As the Orange County Register's core readership dies off or white-flights it for Henderson, Tombstone or Bend, the flagship paper of Freedom Communications is frantically trying to attract new subscribers—even if that involves appropriating feminist slogans, flouting zoning regulations, and (yikes) increasing newsroom diversity.
Consider their newest marketing campaign, "Take Back the Morning." In a four-page insert included in the Reg's Sunday edition, publisher N. Christian Anderson III (the "N" does not stand for "Hans") announced that the paper is revamping the libertarian publication to make it a must-read for people too young to remember what newspaper reading used to be like. He harkens back to a time when the "newspaper prepared us for the business of the day without making unrealistic demands . . . And it was as detailed or as cursory as we wanted it to be—because we were in control. It's time to take back that control. It's time to take back the morning."
It's not clear what psychic energy the Reg is tapping here—the infantile desire for a life so small and unsurprising that we imagine we "control" it? The nostalgia for a past in which gray-flannel train passengers in New Haven passed the hour's commute into Wall Street by reading the Times' society page?—but the images suggest the Reg is after the demographic the paper needs to stay fiscally solvent: young, upwardly mobile people pictured in Scandinavian flats or on the beach before volleyball, a copy of the Regnearby.
The oddest feature in the Reg's "Take Back the Morning" campaign is the slogan itself. Women's History Month celebrations at college campuses continue to hold a silent candlelit procession honoring "Take Back the Night," an event launched in the 1970s by women to protest sexual abuse.
Los Angeles Angels vs. Seattle Mariners
TicketsFri., Jun. 30, 7:07pm
New Japan Pro Wrestling - G1 Special In The USA
TicketsSat., Jul. 1, 5:00pm
Orange County Soccer Club vs. Portland Timbers 2
TicketsSat., Jul. 1, 7:00pm
Los Angeles Temptation vs. Pittsburgh Rebellion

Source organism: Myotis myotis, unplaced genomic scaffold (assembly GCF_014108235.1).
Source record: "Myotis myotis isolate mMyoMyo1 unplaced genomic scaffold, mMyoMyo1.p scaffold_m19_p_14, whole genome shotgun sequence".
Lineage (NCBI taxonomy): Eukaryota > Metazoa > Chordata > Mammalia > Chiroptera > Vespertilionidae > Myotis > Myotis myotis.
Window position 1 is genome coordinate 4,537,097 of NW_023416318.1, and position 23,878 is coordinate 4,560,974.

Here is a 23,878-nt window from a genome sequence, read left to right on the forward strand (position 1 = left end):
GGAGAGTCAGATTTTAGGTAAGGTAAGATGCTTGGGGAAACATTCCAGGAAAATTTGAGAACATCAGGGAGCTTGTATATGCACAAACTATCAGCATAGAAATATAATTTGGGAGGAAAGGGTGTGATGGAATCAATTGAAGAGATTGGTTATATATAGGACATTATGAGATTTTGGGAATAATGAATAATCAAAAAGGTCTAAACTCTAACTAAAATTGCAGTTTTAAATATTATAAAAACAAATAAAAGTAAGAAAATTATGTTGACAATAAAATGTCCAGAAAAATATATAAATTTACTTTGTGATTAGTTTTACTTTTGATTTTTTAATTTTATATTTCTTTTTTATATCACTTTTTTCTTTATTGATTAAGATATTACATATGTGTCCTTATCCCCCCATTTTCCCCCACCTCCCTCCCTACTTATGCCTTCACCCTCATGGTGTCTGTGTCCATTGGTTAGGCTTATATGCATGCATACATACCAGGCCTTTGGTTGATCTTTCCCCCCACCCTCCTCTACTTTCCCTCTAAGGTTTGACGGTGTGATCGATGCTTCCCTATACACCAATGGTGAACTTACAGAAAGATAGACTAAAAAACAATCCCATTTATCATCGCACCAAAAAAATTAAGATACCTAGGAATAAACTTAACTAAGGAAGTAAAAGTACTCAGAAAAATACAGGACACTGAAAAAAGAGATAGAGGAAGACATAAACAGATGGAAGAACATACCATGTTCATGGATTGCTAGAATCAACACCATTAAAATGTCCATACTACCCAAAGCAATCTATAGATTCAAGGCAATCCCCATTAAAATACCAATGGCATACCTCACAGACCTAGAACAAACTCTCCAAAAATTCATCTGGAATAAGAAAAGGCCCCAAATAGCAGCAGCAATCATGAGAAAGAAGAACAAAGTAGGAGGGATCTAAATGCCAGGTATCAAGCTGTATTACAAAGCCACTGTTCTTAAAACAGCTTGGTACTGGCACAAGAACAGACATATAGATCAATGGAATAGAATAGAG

TicketsSat., Jul. 8, 7:00pm
Meanwhile, the Reg continues to hang a monster 250-square-foot banner from its five-story Santa Ana offices despite acknowledging in a Sept. 17 editorial that they were violating city ordinances. "All the Register wanted to do was encourage readers, and potential readers, driving by its headquarters on the I-5 freeway, to follow the admonition in its new advertising campaign and 'Take Back the Morning,'" stated the unsigned editorial. "But this simple appeal, presented on a tasteful banner on the side of the Register building, was too much for the bureaucrats at City Hall."
The Register's grab for new readers isn't limited to marketing campaigns. The Reg has appropriated the Weekly's logo for its classified advertising pages; if we were the Reg, we'd sue. The paper recently moved reporter Mayrav Saar from pure news to a kind of Sex In the City column. In order to boost minority readership, the paper recently hired a writer to cover Latino entertainment and culture, and contracts minority reporters fresh out of college to cover prominent beats despite little experience. The editorial page of old would have called that bald tokenism, and a few readers have. In a letter to the editor, one reader asked of Saar's column, "What's next, the inevitable monthly cycle column?"
The Reg is in a difficult spot, marketingwise—trying to cultivate younger readers without pissing off its Greatest Generation subscribers. At least one Registerstaff writer has the whole middle-aged anxiety thing upside down. That reporter (a self-identified Latino) sent an email from a Register e-mail account commending the Weekly's Gustavo Arellano for his article "Fear of a Brown Planet" (September 5-11), but went on to say that Arellano had become "the Weekly's token Latino writer. But I guess somebody has to represent, right?" Represent what?
Get the ICYMI: Today's Top Stories Newsletter Our daily newsletter delivers quick clicks to keep you in the know
Catch up on the day's news and stay informed with our daily digest of the most popular news, music, food and arts stories in Orange County, delivered to your inbox Monday through Friday.